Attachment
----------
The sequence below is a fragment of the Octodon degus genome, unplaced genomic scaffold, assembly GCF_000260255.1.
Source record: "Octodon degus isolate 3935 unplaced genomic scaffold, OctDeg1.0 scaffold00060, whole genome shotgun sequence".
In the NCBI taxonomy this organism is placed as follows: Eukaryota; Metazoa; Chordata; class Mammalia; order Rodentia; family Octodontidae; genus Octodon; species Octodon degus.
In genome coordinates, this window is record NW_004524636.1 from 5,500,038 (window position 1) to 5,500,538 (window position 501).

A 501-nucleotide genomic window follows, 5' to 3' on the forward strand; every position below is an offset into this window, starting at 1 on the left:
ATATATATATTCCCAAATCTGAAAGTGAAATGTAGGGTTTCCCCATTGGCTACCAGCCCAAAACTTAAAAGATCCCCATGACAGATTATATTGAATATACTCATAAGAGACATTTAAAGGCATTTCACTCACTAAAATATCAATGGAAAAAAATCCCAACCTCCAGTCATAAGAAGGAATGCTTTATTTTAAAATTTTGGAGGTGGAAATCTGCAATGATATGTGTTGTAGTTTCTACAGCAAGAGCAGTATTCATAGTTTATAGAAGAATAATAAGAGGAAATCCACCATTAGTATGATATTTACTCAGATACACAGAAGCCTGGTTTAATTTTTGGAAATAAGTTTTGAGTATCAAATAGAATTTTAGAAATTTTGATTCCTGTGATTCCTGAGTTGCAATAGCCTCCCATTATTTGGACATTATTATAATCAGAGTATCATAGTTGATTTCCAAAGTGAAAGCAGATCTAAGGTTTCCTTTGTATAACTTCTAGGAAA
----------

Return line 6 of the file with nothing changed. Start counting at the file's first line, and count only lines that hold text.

ATATATATATTCCCAAATCTGAAAGTGAAATGTAGGGTTTCCCCATTGGCTACCAGCCCAAAACTTAAAAGATCCCCATGACAGATTATATTGAATATACTCATAAGAGACATTTAAAGGCATTTCACTCACTAAAATATCAATGGAAAAAAATCCCAACCTCCAGTCATAAGAAGGAATGCTTTATTTTAAAATTTTGGAGGTGGAAATCTGCAATGATATGTGTTGTAGTTTCTACAGCAAGAGCAGTATTCATAGTTTATAGAAGAATAATAAGAGGAAATCCACCATTAGTATGATATTTACTCAGATACACAGAAGCCTGGTTTAATTTTTGGAAATAAGTTTTGAGTATCAAATAGAATTTTAGAAATTTTGATTCCTGTGATTCCTGAGTTGCAATAGCCTCCCATTATTTGGACATTATTATAATCAGAGTATCATAGTTGATTTCCAAAGTGAAAGCAGATCTAAGGTTTCCTTTGTATAACTTCTAGGAAA